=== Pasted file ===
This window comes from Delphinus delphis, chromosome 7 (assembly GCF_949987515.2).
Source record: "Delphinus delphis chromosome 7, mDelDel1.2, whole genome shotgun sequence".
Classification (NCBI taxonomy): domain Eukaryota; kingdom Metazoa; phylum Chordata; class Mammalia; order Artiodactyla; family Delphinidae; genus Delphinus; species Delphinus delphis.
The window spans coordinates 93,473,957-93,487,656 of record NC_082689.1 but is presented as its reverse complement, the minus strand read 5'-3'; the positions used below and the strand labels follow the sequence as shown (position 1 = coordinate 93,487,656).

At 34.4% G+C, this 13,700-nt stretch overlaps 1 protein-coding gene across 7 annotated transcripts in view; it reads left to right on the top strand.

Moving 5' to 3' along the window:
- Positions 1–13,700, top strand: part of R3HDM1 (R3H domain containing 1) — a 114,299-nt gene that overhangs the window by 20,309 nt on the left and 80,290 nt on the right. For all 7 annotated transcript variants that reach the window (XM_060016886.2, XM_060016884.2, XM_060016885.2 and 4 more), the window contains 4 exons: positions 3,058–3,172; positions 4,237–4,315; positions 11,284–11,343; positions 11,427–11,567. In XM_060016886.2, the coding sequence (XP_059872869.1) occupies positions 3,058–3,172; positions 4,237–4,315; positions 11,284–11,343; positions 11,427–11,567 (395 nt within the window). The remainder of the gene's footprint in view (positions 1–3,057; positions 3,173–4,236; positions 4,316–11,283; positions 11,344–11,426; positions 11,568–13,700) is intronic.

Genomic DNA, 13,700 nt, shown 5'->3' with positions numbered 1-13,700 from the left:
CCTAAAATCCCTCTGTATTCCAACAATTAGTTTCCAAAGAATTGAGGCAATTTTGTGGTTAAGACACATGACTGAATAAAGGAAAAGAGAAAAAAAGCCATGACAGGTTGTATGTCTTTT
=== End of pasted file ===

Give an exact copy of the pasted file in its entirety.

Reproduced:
This window comes from Delphinus delphis, chromosome 7 (assembly GCF_949987515.2).
Source record: "Delphinus delphis chromosome 7, mDelDel1.2, whole genome shotgun sequence".
Classification (NCBI taxonomy): domain Eukaryota; kingdom Metazoa; phylum Chordata; class Mammalia; order Artiodactyla; family Delphinidae; genus Delphinus; species Delphinus delphis.
The window spans coordinates 93,473,957-93,487,656 of record NC_082689.1 but is presented as its reverse complement, the minus strand read 5'-3'; the positions used below and the strand labels follow the sequence as shown (position 1 = coordinate 93,487,656).

At 34.4% G+C, this 13,700-nt stretch overlaps 1 protein-coding gene across 7 annotated transcripts in view; it reads left to right on the top strand.

Moving 5' to 3' along the window:
- Positions 1–13,700, top strand: part of R3HDM1 (R3H domain containing 1) — a 114,299-nt gene that overhangs the window by 20,309 nt on the left and 80,290 nt on the right. For all 7 annotated transcript variants that reach the window (XM_060016886.2, XM_060016884.2, XM_060016885.2 and 4 more), the window contains 4 exons: positions 3,058–3,172; positions 4,237–4,315; positions 11,284–11,343; positions 11,427–11,567. In XM_060016886.2, the coding sequence (XP_059872869.1) occupies positions 3,058–3,172; positions 4,237–4,315; positions 11,284–11,343; positions 11,427–11,567 (395 nt within the window). The remainder of the gene's footprint in view (positions 1–3,057; positions 3,173–4,236; positions 4,316–11,283; positions 11,344–11,426; positions 11,568–13,700) is intronic.

Genomic DNA, 13,700 nt, shown 5'->3' with positions numbered 1-13,700 from the left:
CCTAAAATCCCTCTGTATTCCAACAATTAGTTTCCAAAGAATTGAGGCAATTTTGTGGTTAAGACACATGACTGAATAAAGGAAAAGAGAAAAAAAGCCATGACAGGTTGTATGTCTTTT